But prior to implementation, it is important, even essential, to make a business case. Circling back to the need for buy-in, it is important to present a viable business model, to establish funding mechanisms for a resource-heavy task as building tracing and certification for IAQ. McDonald says the best business case is creating a desirable place to work, live and enjoy life. No one wants to go to work or a leisure activity and get sick, he says.
McDonald believes that as far as funding is concerned, the government needs to get involved. “I believe in carrots and sticks,” he says. “There should be basic funding for upgrades – that is, an allotment for air-cleaning technologies and IAQ monitoring that can be partially funded based on rebates and incentives.”
McDonald raises an important point – of government intervention, which he says is crucial for the success of a building tracing programme. Shelke wonders if regulations can mandate every building to obtain a certification assuring an acceptable IAQ level and ensure a periodic validation of these certificates.
Echoing the two views, Dr Al-Attar says it is important that GCC region governments legislate appropriate laws and regulations to raise the bar on air quality and the relevant maintenance practices, which would ensure built-environments are sustainable. “The government can seek advice from experts concerned and technical entities to establish the expressive terms to legislate on how to attain better air quality, not just keep it within acceptable limits,” he says.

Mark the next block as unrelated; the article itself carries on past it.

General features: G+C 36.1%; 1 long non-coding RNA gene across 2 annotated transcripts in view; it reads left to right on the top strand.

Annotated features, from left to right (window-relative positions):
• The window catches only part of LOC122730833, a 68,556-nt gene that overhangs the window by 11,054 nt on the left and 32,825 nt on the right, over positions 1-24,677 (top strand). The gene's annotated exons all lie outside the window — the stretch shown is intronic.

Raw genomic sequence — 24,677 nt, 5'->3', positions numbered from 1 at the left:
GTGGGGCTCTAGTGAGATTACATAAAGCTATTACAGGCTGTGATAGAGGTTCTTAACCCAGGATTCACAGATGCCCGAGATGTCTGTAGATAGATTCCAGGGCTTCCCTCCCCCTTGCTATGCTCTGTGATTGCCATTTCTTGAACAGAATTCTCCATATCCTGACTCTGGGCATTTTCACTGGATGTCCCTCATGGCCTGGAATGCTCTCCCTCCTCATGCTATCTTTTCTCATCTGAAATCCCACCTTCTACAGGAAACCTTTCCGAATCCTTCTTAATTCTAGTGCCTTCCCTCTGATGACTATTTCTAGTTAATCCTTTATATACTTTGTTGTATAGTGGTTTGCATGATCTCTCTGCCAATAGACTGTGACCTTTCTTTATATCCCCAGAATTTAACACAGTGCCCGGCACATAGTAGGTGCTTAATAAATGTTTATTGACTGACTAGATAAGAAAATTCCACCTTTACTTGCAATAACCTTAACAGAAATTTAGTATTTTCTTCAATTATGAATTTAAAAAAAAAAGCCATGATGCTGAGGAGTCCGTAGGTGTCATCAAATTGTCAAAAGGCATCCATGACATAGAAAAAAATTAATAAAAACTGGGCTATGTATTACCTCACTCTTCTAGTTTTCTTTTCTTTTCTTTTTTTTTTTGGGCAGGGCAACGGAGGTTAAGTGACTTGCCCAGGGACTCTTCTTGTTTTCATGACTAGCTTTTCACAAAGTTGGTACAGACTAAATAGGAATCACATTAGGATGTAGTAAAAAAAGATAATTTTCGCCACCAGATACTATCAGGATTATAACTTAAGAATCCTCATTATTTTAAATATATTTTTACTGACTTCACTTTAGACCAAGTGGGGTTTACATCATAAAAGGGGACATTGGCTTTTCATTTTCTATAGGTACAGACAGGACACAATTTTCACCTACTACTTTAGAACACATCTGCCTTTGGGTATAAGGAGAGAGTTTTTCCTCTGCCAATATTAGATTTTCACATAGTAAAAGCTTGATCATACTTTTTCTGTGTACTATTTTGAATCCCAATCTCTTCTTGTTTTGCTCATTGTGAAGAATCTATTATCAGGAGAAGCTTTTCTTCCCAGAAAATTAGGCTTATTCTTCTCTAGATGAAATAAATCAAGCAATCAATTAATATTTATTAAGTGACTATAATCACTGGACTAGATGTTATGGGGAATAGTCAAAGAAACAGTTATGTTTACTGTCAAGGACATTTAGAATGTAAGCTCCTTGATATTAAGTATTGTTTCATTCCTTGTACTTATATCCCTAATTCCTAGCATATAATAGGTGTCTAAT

McDonald says there are laws on the books that needs to be enforced, or perhaps slightly adjusted, he says. For example, in the United States, he says, buildings are required to demonstrate they meet minimum ventilation code at the time of occupancy. However, there is no requirement, post initial occupancy of the building. “Perhaps if there is a requirement for yearly testing and demonstration of minimum standards, then buildings will be compelled to meet the intent of the law,” he says.
McDonald says a case could be made for significant government funding. “In our efforts with clients, even an investment of USD1-USD2/sq ft can drastically improve IAQ,” he says. “Recognising the cost of most buildings – USD100-USD1,000/sq ft, depending on use and complexity – a few dollars a square foot seems reasonable, recognising how destructive the pandemic is, and improvements associated with improved air quality.”
When it comes to implementation, the consensus is that data that is collected – be it minimum reporting of ventilation, CO2 levels or VOCs – should be in native form and auditable. Speaking from an air filtration point of view, Dr Al-Attar says it is important to quantify the air quality our respiratory system is exposed to. “Aerosol monitoring is a perfect tool and an ideal start to quantify what we are up against both outdoors and indoors,” he says.